Mal made a last-minute change to the spacewalking team. Although Zoe had intended to go out with Ip and River, at Mal’s request she stayed inside, and Jayne took her place. Mal didn’t say much, but Zoe knew her role was to standby on the bridge. The smashed console on the pilot’s side was a reminder of what might happen, and she understood that she was to disable him if he did anything that might endanger the ship. Inara also claimed a place on the bridge, ready to assist as might be needed, whether it were calling for medical assistance or pinch-hitting as pilot or simply soothing Mal. The bright curve of Shadow filled the entire upper half of the bridge window.
The spacewalk was incredible. The bright disk of Shadow filled the entire sky above their heads. A quarter of Shadow was in the dark, but the reflected light from the bright portion lit their work area with a yellow glow. River worked seamlessly with Ip. She seemed to know exactly what he needed and exactly when he needed it. It was amazing to have all his needs anticipated. He and River set up the suite of instruments, securing them to the hull of Serenity, and then proceeded with the experimental protocol for the gravitational field anomaly study.
She always enjoyed being out in the Black. The first time, when she and Simon were hiding, Simon had felt sick, but River had felt joy. Later, when she donned a suit to escape Early—even then, with the ship in peril—the joy of the freedom of the Black had touched her. When her plan succeeded and the bounty hunter became another object in space, she had flown—no, floated—back to her home in perfect Serenity. Now, working side by side with Ip, she felt the joy again, the joy of the Black, and the anticipation of results. The light reflected off Shadow was only partly responsible for the glow she felt.
Science doc and River were completely absorbed in placing the blinky boxes around Serenity’s hull like flowerpots. Then they were busy taking measurements, and considering that it was all supposed to be about measuring stuff on Shadow it was funny how they weren’t hardly even lookin’ at the planet. Jayne wasn’t interested in the measurements, so he figured it was his job to look around.
It was an awesome sight.
Jayne didn’t figure he was the kind of fella who awed easily, but he’d never been on a spacewalk this close to a planet before. It felt kinda strange, the great big presence of the thing overhead, taking up what felt like the whole sky, so that space wasn’t black and empty, but full of great big yellow planet. He turned himself over for a better view, and gazed at the thing. Couldn’t see the land forms so well on account of the grayish clouds and yellow haze, but he could see the black patches he reckoned were where the lava flowed out, and bright yellow spots where the sulfur vents must be. He looked from one edge of the planet clear to the other—it was like looking from horizon to horizon, ’cept it was a weird inside out way of doin’ it—and that’s when he saw something that shouldn’t be there.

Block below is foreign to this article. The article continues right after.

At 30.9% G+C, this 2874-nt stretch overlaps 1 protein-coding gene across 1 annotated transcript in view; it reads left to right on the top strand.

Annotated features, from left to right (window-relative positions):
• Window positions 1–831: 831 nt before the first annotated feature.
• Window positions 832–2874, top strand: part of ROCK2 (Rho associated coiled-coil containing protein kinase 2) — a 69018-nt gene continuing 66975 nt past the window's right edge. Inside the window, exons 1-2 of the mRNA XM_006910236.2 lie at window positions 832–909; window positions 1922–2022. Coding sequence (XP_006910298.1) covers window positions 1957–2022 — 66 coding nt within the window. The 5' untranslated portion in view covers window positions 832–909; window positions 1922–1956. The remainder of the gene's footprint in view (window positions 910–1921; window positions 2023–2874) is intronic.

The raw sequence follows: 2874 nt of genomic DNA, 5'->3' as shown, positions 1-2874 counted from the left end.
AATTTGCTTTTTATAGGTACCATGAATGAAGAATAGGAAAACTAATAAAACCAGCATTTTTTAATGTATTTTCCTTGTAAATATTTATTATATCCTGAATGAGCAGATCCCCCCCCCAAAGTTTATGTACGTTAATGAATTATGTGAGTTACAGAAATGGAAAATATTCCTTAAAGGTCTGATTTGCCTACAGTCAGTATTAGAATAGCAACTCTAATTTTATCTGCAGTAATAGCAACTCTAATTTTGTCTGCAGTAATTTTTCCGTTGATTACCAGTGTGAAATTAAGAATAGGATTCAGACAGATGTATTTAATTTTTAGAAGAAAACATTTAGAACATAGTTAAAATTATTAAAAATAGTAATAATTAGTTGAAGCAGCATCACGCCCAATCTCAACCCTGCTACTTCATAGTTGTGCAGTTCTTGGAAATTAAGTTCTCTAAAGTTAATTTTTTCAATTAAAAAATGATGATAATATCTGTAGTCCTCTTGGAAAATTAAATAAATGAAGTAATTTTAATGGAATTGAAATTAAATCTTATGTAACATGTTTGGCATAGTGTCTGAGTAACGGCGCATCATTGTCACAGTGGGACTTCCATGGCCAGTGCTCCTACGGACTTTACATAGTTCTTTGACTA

“What was that?” Jayne asked.
“What was what?” River and Neumann answered together, looking up from their machine.
“I saw a ship,” Jayne said, pointing. “Who else is out here?”
River and Neumann looked in the direction Jayne indicated, toward the horizon of Shadow that Serenity was pursuing.
“There are too many,” River said, and then Jayne spotted them.
Not just one ship. Many ships. Huge numbers of ships. Transports, by the look of ’em.
“No ruttin’ way there should be so many ships out here. Zoe said it was an embargo zone. Say, Doc, you got anything there can scan those ships, see what they’re carrying?”
Mal stared up at the surface of Shadow, not recognizing a single feature of the landscape. Longitude and latitude said it was the Northside above them, and he couldn’t recognize a thing. It wasn’t just the altered shoreline, or the lack of greenery. Grey patches and black patches covered the land where it was not tawny brown or lurid sulfur yellow. Ash falls and lava plains, he reckoned. Sulfur exudations. There were no words, no words to say or think or feel, no words in any language, no words that could possibly express it—no actions either. At that point he noticed moisture dropping on his hands as they rested on the console before him, and he realized he had been crying for some time. Zoe, bless her, hadn’t said a word, nor given any sign that she noticed. But he knew she had. She understood.
Inara also understood. She didn’t approach Mal or even signal her presence. This was his private grief. She knew something about loss, far more than Mal suspected she knew. But her loss didn’t compare to the loss of a world. She had expected that Mal might have another flashback, that he would react with violence or anger as he had a few days ago in his bunk. She had thought that he might swear, in Chinese as he typically did when he was greatly moved. But he sat perfectly still. He was shocked to a point well beyond swearing. She noticed that he was silently weeping, cathartic tears streaming down his face unheeded as he stared, unmoving, up at the remains of his home. Her sympathy would be an intrusion. She sat perfectly still. She understood.
Mal wiped his face and blew his nose. It was then he noticed something that shouldn’t have been there at all. Right at Shadow’s edge, the edge they’d been chasing. Shoals of transports—thick as a shoal of herring, right in the embargo zone, where there shouldn’t have been a single vessel.
Ip redirected some of his scanners toward the astonishing sight of a fleet of transport vessels. This was a spacewalk of wonders, indeed. The awesome sight of Shadow, stretched across the sky overhead, and the strange evidence of human activity within the embargo zone. As he looked through the viewfinder at the transport fleet, he saw a single vessel peel off from the swarm and fly solo—no he didn’t. Must have imagined it, because he couldn’t spot it now.